The basic building blocks of modern conventional therapeutic procedures in oncology today are improved surgical techniques, a variety of chemotherapeutic drugs (classical cytostatics and modern "multi-kinase inhibitors"), hormone or anti-hormone therapies, and a wide range of radiation procedures. It is undisputed that these can play an important role in treatment if used judiciously. In individual cases, they can even make a decisive contribution to the healing process in certain cancers.
However, in some patients, especially those who have already reached a metastasized stage, the overly schematic use of these methods, which directly destroy cells or inhibit the growth and division of cells, does not lead to the desired result over time. Rather, the quality of life is increasingly compromised by accumulating side effects. And since the need for parallel supportive concomitant therapies is often not yet seen, these patients still too often experience severe discomfort as a result of purely conventional treatment.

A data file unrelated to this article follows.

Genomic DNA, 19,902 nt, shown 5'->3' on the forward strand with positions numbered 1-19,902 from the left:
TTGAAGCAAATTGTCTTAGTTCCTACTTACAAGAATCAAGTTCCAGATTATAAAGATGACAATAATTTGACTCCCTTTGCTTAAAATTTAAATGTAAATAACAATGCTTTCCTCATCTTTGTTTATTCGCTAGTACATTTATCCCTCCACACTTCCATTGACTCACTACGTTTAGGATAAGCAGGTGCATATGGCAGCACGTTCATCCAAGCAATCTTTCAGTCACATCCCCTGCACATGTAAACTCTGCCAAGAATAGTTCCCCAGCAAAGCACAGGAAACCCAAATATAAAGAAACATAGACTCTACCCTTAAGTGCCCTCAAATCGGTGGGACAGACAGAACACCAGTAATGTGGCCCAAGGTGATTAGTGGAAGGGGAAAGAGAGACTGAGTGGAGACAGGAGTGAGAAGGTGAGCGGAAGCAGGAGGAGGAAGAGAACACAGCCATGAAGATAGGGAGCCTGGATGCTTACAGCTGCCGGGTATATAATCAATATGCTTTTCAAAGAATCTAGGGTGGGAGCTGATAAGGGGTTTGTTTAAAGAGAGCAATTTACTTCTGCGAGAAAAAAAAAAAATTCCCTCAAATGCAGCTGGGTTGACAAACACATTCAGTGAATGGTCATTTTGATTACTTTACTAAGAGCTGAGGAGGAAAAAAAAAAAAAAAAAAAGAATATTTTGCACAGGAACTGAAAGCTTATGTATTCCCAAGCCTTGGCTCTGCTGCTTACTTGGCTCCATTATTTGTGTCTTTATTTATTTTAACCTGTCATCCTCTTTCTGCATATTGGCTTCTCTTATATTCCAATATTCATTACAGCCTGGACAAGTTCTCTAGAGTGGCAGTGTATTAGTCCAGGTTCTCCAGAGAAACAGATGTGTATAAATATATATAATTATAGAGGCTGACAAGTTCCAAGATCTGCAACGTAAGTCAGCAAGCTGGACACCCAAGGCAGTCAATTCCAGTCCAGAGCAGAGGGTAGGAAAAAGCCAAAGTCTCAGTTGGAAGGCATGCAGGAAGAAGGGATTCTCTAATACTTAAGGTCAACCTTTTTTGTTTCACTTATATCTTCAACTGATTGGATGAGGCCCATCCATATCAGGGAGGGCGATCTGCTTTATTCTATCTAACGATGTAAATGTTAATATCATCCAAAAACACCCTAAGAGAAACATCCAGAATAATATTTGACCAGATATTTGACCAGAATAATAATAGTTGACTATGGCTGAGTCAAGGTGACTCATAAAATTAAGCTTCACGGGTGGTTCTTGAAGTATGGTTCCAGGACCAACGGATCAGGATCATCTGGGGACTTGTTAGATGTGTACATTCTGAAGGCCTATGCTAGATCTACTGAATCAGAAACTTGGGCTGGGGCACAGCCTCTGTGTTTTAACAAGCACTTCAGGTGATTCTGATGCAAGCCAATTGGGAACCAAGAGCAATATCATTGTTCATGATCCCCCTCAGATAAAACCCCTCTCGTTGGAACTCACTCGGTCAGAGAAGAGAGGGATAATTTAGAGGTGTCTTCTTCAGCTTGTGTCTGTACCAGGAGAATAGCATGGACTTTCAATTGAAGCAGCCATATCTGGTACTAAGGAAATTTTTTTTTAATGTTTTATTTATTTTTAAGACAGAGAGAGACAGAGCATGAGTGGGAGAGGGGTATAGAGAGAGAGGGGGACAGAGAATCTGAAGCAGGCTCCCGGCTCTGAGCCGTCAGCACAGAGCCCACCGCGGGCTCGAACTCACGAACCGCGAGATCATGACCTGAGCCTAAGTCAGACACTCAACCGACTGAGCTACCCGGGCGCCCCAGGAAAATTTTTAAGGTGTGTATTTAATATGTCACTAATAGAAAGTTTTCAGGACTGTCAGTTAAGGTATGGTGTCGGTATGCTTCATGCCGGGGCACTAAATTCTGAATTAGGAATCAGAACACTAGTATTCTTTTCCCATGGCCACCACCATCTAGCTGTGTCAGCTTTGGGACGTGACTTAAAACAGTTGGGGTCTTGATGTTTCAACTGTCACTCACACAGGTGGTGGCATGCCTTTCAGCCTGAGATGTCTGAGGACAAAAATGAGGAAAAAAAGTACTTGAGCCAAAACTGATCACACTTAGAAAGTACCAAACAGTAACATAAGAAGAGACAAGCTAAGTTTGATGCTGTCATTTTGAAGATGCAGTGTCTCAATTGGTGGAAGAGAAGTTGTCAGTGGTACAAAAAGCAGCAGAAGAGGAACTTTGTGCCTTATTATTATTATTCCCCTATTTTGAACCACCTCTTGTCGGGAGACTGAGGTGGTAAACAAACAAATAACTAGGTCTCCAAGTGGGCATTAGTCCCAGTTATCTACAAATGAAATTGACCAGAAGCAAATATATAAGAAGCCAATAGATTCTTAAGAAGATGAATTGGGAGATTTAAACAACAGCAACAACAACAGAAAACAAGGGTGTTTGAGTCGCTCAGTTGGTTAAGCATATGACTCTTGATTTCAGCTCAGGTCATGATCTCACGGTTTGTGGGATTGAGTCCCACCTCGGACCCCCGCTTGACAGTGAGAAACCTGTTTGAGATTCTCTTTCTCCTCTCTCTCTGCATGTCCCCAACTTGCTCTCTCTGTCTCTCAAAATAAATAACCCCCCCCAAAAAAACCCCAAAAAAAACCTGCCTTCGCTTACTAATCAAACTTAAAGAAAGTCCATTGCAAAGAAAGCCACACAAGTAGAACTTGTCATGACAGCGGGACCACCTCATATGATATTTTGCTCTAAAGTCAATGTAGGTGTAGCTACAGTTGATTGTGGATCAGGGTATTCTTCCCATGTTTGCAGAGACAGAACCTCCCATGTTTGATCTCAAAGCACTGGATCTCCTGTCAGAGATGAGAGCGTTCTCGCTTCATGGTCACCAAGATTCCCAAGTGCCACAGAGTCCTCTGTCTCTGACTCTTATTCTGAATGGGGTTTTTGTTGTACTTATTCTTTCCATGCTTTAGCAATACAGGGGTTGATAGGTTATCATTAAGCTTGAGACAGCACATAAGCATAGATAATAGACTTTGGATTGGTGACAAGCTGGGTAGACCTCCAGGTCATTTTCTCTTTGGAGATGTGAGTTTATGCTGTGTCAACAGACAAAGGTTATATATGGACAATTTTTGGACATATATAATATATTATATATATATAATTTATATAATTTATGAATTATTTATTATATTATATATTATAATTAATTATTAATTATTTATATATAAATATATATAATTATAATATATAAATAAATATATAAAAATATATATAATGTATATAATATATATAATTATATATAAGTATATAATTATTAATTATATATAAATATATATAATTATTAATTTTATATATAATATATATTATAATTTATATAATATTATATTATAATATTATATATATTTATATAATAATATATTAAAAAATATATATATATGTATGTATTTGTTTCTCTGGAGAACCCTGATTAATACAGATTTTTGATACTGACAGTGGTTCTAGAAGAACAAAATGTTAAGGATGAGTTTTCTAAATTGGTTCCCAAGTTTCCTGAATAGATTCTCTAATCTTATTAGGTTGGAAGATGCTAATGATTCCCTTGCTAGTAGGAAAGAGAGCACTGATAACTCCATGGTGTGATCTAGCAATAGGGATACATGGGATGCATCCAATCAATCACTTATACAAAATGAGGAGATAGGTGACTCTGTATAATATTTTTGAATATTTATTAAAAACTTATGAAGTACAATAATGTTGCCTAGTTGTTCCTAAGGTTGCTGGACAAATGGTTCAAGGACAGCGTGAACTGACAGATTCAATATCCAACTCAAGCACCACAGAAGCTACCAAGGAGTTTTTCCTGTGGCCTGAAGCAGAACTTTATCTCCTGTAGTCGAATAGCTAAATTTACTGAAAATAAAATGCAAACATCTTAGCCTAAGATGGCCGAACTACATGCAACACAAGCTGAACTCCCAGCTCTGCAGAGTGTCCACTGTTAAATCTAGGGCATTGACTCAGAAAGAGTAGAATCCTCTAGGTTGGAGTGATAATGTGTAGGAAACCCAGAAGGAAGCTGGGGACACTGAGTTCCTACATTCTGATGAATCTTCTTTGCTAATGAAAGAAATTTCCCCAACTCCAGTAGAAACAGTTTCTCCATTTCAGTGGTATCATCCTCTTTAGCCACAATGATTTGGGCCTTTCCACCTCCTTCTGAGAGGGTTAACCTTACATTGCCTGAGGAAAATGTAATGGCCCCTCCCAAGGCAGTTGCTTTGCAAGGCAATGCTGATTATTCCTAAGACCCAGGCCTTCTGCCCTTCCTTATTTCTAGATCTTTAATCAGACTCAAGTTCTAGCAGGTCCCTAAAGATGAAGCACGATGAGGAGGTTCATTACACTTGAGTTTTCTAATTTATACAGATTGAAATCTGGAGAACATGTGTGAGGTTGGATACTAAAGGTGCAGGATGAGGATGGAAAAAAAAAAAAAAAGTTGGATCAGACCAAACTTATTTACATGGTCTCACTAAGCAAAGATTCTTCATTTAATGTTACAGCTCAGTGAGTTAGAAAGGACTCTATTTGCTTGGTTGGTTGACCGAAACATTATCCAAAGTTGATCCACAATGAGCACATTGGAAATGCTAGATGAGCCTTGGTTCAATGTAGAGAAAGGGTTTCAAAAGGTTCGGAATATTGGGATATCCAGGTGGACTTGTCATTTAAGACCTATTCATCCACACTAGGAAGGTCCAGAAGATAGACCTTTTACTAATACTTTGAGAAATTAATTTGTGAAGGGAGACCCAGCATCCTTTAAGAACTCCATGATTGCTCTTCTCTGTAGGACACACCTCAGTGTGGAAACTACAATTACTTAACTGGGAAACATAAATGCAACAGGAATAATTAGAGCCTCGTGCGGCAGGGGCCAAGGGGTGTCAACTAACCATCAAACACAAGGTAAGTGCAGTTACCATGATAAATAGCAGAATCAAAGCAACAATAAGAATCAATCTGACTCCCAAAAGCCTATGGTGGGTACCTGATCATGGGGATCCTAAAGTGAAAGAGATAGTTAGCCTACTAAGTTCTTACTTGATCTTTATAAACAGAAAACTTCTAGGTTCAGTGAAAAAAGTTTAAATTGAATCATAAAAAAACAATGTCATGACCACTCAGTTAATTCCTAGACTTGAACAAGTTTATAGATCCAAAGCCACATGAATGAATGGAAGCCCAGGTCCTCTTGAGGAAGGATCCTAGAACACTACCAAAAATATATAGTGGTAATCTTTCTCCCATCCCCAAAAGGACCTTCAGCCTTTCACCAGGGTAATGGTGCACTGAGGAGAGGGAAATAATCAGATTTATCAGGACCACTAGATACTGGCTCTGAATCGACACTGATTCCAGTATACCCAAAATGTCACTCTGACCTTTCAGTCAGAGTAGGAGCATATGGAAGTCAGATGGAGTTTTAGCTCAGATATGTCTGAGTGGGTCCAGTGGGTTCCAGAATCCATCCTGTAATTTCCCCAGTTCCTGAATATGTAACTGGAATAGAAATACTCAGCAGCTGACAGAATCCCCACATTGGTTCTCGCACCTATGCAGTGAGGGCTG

Thus, in these so-called "palliative situations", we at the Hufeland Clinic have repeatedly been able to experience that the desired gain in time can often also be achieved by using, for example, chemotherapy in a lower dosage.
The advantages of this method are on the one hand a much better tolerability for the patient and thus a gain in quality of life, and on the other hand the "low-dose" administration of chemotherapeutic agents (see special procedures, IPT) opens up the possibility of simultaneously stabilizing and even stimulating the immune system, which can increase the chances of self-healing again. Wherever possible and sensible, we therefore strive in our clinic to take the gentlest possible route in directly influencing tumors.